Biography – Part 1
Emilia’s Journey: My Mediterranean Years
Where I was born
Both my mother and my father were originally from Andalusia, a region in the south of Spain, but their families moved to Madrid when the two of them were still very young. There, they met each other in their early twenties and I heard them saying many times that it was love at first sight. And it was in Madrid where I was born and grew up.
At that time, Spain was not what we consider a wealthy country, but looking back at my childhood and teenager years, I am really happy that things were the way they were.
What my family diet was based on
My father was a tailor and my mother helped him with the business. The income from the business was enough to support the whole family but without any luxuries, so, like most people in the Mediterranean countries, we ate what the land produced.
Red meat was very scarce and expensive, so our main source of protein was fish, some chicken and lamb, dry beans, lentils and chickpeas. Occasionally, my mother will bring beef liver. I didn’t care that much for it but at that time my sister and I ate what my mother cooked without complaining.
Extra virgin olive oil, the only oil around in the region, was ever present in our meals and salads. I remember getting sometimes a piece of fresh bread with olive oil as a mid-afternoon snack. It was really tasty.
The fruit was always seasonal and it had a lot of flavor, so I was always looking for summer time to indulge in melons, apricots, cherries, strawberries and so on. During winter time pomegranates were my favorites. They still are.
My mother used all natural ingredients
All our meals were made from scratch, with fresh products. I must say here that the first can of tomatoes I saw in my house was when I was 23 years old. The only packaged food we used at home were sardines and not always, since my mother used to bring them fresh from the fish market.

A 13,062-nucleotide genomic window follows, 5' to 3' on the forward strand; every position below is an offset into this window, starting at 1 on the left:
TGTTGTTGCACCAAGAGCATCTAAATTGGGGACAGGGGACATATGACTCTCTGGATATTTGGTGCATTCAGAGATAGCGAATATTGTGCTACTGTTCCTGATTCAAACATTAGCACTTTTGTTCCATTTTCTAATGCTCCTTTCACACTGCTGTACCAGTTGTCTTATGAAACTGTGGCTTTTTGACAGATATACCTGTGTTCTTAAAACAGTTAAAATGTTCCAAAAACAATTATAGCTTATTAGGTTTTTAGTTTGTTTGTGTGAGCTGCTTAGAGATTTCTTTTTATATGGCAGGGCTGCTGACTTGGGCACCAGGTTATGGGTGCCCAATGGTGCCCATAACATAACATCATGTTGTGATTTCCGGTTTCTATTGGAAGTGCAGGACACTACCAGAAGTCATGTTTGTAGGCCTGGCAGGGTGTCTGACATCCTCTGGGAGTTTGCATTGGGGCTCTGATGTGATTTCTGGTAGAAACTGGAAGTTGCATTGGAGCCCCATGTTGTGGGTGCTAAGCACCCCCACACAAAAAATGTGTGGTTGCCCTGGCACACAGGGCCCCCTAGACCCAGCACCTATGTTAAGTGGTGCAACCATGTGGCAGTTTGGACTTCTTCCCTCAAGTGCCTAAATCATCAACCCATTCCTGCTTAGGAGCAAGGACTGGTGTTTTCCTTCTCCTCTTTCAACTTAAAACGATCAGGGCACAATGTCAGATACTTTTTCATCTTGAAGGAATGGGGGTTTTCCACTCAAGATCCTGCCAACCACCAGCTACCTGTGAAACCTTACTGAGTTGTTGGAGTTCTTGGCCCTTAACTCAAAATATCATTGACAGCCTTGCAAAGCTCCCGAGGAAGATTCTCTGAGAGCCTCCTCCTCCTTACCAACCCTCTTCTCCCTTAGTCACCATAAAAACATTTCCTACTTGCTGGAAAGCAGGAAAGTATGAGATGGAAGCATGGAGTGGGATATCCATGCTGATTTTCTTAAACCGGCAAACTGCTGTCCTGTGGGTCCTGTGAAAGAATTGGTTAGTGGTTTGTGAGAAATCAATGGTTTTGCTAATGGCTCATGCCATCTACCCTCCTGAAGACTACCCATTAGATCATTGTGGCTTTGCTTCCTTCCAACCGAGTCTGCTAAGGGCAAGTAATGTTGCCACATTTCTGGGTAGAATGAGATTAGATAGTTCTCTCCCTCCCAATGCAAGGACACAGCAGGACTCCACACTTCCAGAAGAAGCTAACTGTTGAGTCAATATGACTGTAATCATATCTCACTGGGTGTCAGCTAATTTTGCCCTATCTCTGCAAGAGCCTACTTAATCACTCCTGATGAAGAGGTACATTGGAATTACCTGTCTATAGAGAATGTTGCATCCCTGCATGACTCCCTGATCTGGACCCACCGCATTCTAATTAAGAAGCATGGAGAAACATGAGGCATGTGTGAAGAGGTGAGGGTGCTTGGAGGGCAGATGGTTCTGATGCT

The fish was excellent and very fresh. It didn’t matter how my mother cooked it; it was always very tasty and has been my favorite main course since those early years. I don’t mind eating red meat occasionally, but I don’t care too much for it, probably because I never got used to it.
And then it was the playing with my friends in the neighborhood. We didn’t have too many toys; actually we had very few. I remember that Santa Claus used to bring my sister and I clothes and shoes for school because “He” didn’t have enough money to buy us toys. But I didn’t care too much because every day, as soon as I came back from school and I had my homework done, out I went to play with all my friends.
My lifestyle as a child
We were a large group of children, boys and girls, and none of us had a television set at home, thank God. Actually, my father bought our first TV when I was 19 years of age. Isn’t that wonderful?
You may think otherwise but not having a TV at home allowed me to enjoy for hours and hours the company of my friends. Every evening, when we got together, we run, skated, jumped rope, you name it. And what it was amazing is that after running, jumping, or skating for so many hours, we were not tired. Of course, by the time we went back to our homes, we were quite ready for dinner.
Another benefit of not having a TV set at home was that during our family meals we talked to each other. Our conversations were never interrupted or cut short because there was a TV program that seemed to be more important and interesting than sharing the experiences each of us have had during the course of that day.
As I look back at those years, I see now that another benefit of our community lifestyle was that I never saw an overweight child around me. We all were thin, slim, energetic, and very seldom we got sick, except for the typical children diseases from which we recovered pretty fast. I must confess however that sometimes I was looking forward to get a little sick so I could take a break from school.
Nowadays it makes me very sad when I see overweight children. Children’s job is to run, to play with other children, to enjoy their childhood and not to play video games at their computers for hours to come, isolated from other children. Let’s a child be a child so he or she can build a physical foundation to become healthy adults. They will have plenty of time to spend hours at their computers when they become older. Trust me.